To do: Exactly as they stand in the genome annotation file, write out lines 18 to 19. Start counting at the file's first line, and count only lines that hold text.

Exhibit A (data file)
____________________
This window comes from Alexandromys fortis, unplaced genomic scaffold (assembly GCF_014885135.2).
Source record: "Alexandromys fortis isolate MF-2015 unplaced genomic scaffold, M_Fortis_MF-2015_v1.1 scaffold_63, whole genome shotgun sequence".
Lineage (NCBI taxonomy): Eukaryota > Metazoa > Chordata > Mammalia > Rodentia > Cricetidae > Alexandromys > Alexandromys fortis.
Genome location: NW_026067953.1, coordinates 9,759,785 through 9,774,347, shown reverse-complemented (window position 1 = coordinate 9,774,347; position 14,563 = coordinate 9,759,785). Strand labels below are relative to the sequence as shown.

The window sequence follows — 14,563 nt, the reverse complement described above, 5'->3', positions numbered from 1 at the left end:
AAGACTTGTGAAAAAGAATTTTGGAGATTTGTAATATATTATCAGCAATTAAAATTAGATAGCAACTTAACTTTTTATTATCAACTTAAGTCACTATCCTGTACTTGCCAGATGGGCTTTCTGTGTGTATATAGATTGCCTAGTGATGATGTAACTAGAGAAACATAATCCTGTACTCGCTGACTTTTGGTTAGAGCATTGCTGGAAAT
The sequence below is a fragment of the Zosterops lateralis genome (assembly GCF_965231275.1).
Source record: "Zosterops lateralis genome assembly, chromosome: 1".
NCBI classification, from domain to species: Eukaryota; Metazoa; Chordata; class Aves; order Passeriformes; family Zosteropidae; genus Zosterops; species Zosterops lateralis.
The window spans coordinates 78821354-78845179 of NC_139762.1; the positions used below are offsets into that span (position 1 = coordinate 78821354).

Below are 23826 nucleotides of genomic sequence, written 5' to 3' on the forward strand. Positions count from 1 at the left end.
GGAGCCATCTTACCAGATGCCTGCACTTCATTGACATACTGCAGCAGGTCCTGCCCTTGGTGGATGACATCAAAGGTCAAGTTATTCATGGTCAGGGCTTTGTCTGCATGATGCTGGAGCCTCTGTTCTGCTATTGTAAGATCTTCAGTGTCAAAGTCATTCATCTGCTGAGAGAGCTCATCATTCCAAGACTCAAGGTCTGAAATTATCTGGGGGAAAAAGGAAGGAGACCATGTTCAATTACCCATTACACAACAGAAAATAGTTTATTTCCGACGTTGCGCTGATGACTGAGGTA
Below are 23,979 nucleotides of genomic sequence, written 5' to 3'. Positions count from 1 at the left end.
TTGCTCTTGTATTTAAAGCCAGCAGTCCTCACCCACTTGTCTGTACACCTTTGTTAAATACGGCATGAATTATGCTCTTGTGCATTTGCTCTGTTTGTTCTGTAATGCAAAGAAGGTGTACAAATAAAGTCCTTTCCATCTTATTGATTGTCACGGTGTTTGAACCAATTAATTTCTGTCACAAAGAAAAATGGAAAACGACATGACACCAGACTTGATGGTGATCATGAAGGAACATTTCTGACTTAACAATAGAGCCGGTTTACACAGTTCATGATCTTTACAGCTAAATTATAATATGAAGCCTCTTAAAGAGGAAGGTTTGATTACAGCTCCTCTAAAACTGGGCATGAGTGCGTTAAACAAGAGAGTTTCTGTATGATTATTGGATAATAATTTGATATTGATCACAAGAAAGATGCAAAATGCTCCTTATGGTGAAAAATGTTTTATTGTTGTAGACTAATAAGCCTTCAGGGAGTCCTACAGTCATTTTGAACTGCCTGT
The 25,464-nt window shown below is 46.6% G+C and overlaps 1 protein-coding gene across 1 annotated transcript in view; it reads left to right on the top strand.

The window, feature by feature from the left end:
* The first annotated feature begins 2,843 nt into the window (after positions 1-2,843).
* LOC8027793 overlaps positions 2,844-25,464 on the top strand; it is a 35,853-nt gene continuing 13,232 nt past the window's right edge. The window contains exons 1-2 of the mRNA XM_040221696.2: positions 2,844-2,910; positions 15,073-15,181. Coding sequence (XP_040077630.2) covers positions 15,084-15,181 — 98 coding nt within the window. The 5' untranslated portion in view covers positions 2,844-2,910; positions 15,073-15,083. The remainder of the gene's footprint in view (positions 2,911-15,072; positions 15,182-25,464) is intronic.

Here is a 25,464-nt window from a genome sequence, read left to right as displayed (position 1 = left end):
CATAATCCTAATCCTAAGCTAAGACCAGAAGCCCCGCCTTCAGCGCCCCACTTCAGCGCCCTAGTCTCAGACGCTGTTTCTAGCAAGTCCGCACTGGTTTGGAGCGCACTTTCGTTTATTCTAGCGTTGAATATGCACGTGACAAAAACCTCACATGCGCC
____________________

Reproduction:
* LOC8027793 overlaps positions 2,844-25,464 on the top strand; it is a 35,853-nt gene continuing 13,232 nt past the window's right edge. The window contains exons 1-2 of the mRNA XM_040221696.2: positions 2,844-2,910; positions 15,073-15,181. Coding sequence (XP_040077630.2) covers positions 15,084-15,181 — 98 coding nt within the window. The 5' untranslated portion in view covers positions 2,844-2,910; positions 15,073-15,083. The remainder of the gene's footprint in view (positions 2,911-15,072; positions 15,182-25,464) is intronic.

Here is a 25,464-nt window from a genome sequence, read left to right as displayed (position 1 = left end):